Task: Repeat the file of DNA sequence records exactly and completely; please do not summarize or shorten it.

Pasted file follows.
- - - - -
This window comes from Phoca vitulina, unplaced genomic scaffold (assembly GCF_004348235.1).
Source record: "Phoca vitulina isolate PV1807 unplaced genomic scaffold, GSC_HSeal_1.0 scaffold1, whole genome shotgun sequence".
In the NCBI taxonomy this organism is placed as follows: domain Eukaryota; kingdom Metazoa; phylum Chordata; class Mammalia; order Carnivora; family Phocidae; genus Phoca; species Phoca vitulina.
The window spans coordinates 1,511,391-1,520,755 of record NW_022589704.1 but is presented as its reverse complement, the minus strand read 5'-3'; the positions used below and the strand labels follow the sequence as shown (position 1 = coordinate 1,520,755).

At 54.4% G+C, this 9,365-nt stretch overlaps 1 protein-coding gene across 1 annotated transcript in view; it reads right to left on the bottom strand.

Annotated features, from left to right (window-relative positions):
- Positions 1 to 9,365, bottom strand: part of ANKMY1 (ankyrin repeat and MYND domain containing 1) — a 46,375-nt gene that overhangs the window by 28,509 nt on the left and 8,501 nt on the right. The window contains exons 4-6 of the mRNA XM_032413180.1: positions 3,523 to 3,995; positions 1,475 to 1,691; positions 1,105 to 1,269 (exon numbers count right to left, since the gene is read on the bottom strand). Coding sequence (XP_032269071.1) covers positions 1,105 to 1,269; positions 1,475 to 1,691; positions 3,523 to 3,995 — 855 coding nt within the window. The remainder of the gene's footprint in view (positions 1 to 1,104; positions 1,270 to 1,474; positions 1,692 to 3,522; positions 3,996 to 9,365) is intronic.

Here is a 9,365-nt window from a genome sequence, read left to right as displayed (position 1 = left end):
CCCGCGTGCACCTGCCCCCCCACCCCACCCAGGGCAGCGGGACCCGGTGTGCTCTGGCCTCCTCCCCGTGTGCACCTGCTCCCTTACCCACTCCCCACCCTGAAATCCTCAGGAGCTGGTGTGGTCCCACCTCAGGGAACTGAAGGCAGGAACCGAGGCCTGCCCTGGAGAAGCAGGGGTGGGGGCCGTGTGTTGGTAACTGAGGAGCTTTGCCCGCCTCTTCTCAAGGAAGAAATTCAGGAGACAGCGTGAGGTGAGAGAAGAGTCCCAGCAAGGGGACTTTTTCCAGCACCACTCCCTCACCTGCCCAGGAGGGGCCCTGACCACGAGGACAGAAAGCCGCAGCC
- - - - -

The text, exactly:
This window comes from Phoca vitulina, unplaced genomic scaffold (assembly GCF_004348235.1).
Source record: "Phoca vitulina isolate PV1807 unplaced genomic scaffold, GSC_HSeal_1.0 scaffold1, whole genome shotgun sequence".
In the NCBI taxonomy this organism is placed as follows: domain Eukaryota; kingdom Metazoa; phylum Chordata; class Mammalia; order Carnivora; family Phocidae; genus Phoca; species Phoca vitulina.
The window spans coordinates 1,511,391-1,520,755 of record NW_022589704.1 but is presented as its reverse complement, the minus strand read 5'-3'; the positions used below and the strand labels follow the sequence as shown (position 1 = coordinate 1,520,755).

At 54.4% G+C, this 9,365-nt stretch overlaps 1 protein-coding gene across 1 annotated transcript in view; it reads right to left on the bottom strand.

Annotated features, from left to right (window-relative positions):
- Positions 1 to 9,365, bottom strand: part of ANKMY1 (ankyrin repeat and MYND domain containing 1) — a 46,375-nt gene that overhangs the window by 28,509 nt on the left and 8,501 nt on the right. The window contains exons 4-6 of the mRNA XM_032413180.1: positions 3,523 to 3,995; positions 1,475 to 1,691; positions 1,105 to 1,269 (exon numbers count right to left, since the gene is read on the bottom strand). Coding sequence (XP_032269071.1) covers positions 1,105 to 1,269; positions 1,475 to 1,691; positions 3,523 to 3,995 — 855 coding nt within the window. The remainder of the gene's footprint in view (positions 1 to 1,104; positions 1,270 to 1,474; positions 1,692 to 3,522; positions 3,996 to 9,365) is intronic.

Here is a 9,365-nt window from a genome sequence, read left to right as displayed (position 1 = left end):
CCCGCGTGCACCTGCCCCCCCACCCCACCCAGGGCAGCGGGACCCGGTGTGCTCTGGCCTCCTCCCCGTGTGCACCTGCTCCCTTACCCACTCCCCACCCTGAAATCCTCAGGAGCTGGTGTGGTCCCACCTCAGGGAACTGAAGGCAGGAACCGAGGCCTGCCCTGGAGAAGCAGGGGTGGGGGCCGTGTGTTGGTAACTGAGGAGCTTTGCCCGCCTCTTCTCAAGGAAGAAATTCAGGAGACAGCGTGAGGTGAGAGAAGAGTCCCAGCAAGGGGACTTTTTCCAGCACCACTCCCTCACCTGCCCAGGAGGGGCCCTGACCACGAGGACAGAAAGCCGCAGCC